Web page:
More than 700 people -- members of Our Ukraine and representatives of other political parties from across Ukraine -- attended the weekend conference that was held in a crowded hall at Kyiv's Polytechnic Institute. The leaders of some parties working within the Our Ukraine bloc -- including Viktor Penzenyk, the head of the Reforms and Order Party -- said they were ready to dissolve their own parties if Our Ukraine transformed itself from a coalition into a unified party. "Those parties that have entered the Our Ukraine bloc have lost a part, and not a small part, of their sovereignty. But through that loss everyone has gained, and gained not a little. However, we only took half a step. That step has to be completed. Recidivist moves toward [political] separatism within Our Ukraine can be defeated by the swift formation of one united party. I am today prepared to surrender my authority as the head of the Party of Reforms and Order and to sign a declaration of entry into this new party, and I call upon others here to do the same," Penzenyk said.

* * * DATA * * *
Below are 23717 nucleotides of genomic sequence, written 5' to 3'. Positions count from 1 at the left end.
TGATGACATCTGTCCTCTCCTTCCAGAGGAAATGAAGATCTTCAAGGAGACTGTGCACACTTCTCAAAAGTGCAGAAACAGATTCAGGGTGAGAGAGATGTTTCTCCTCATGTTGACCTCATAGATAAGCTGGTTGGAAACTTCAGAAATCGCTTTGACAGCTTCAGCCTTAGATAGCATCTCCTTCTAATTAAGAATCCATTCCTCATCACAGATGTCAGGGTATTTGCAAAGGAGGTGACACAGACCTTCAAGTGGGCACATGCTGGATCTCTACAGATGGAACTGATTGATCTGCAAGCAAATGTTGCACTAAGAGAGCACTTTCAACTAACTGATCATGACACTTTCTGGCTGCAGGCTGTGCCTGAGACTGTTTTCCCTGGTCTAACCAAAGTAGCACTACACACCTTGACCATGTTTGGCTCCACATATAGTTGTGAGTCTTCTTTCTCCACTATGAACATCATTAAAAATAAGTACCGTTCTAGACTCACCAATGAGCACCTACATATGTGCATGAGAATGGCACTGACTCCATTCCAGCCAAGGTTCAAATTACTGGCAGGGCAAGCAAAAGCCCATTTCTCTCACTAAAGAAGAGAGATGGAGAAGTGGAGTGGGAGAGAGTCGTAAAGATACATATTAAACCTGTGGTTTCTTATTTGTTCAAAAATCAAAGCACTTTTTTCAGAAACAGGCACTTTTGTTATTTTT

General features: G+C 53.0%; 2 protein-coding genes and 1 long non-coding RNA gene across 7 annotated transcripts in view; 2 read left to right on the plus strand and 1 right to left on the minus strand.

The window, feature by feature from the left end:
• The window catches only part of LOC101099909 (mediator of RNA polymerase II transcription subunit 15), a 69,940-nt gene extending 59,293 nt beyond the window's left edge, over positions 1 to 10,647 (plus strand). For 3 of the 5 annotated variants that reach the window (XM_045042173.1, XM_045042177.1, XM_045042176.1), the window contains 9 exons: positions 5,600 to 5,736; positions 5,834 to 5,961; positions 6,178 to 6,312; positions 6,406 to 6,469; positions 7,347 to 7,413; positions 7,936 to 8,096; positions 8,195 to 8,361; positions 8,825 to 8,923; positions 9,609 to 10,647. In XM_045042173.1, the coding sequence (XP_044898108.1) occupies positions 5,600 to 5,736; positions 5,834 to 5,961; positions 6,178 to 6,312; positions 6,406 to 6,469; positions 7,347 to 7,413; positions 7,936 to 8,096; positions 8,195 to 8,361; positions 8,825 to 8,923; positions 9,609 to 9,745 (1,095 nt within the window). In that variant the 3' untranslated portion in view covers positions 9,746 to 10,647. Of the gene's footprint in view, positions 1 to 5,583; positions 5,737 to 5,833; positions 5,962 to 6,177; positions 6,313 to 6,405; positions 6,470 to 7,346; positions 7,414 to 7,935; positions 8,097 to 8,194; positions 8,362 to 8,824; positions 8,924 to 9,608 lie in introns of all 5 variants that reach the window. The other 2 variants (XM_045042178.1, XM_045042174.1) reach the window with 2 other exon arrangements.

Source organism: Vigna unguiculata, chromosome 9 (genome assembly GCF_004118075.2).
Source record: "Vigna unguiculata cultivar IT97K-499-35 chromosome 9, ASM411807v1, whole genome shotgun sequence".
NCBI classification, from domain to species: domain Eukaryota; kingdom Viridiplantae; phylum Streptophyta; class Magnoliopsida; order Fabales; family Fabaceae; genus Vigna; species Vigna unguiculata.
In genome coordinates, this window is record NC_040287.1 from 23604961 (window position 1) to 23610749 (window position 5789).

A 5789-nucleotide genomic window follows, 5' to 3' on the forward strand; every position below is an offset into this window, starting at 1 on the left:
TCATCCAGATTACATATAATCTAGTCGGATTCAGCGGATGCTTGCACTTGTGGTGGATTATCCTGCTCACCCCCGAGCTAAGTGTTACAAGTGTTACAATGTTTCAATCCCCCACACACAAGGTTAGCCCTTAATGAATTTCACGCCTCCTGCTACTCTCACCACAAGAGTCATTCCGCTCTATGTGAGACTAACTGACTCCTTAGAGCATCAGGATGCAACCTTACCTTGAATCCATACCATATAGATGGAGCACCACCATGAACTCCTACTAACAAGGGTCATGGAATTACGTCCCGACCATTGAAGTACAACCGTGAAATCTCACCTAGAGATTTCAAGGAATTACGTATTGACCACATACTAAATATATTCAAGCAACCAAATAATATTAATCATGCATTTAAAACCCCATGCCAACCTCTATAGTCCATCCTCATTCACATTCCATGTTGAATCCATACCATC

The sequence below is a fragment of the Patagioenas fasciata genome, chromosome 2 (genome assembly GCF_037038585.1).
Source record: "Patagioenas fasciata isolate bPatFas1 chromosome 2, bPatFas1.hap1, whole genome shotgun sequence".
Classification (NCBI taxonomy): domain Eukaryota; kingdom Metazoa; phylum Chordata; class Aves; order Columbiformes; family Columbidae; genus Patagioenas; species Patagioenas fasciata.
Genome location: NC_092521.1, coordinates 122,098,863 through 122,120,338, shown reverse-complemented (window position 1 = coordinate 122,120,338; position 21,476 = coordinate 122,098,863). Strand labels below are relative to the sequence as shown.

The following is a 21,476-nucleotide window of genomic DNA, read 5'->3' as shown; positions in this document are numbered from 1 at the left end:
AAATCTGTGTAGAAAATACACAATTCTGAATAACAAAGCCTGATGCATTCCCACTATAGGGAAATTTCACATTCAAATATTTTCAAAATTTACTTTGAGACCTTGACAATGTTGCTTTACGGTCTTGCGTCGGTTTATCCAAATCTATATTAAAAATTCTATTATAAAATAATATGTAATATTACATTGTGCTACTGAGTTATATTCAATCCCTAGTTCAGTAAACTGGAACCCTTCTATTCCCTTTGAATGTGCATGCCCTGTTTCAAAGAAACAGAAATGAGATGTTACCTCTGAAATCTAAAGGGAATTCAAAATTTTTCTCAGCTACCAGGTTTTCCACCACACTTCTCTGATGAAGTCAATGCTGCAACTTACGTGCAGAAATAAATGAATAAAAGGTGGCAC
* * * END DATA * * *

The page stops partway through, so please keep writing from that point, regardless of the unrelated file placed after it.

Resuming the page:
Penzenyk said that a broader opposition front will help not only Yushchenko's election bid but that it will also provide the first steps toward fundamentally reforming Ukraine's political system in order to better reflect the hopes and desires of the Ukrainian population.
Some of those at the conference, while expressing support for Our Ukraine, did not say they were ready to enter a new united party or commit themselves to Yushchenko as the opposition's sole presidential candidate.
One of the those was Oleksandr Moroz, the leader of Ukraine's Socialist Party, who enjoys widespread support in Ukraine and, like Yushchenko, also has a reputation for political integrity. Moroz said he agreed with the need for broad cooperation and proposed that a formal pact of cooperation be signed between the Socialists, Our Ukraine, the Communists, and the powerful Yuliya Tymoshenko Bloc, which is led by Ukraine's most powerful female politician.
Moroz said: "The four political forces that are in parliament should sign a memorandum together in which they state their position on political reforms. And this should form the basis for political cooperation in the future."
The proposal received warm applause from the conference audience. But Yushchenko may think twice before signing a formal compact with the Communists, a move many of his supporters would likely oppose.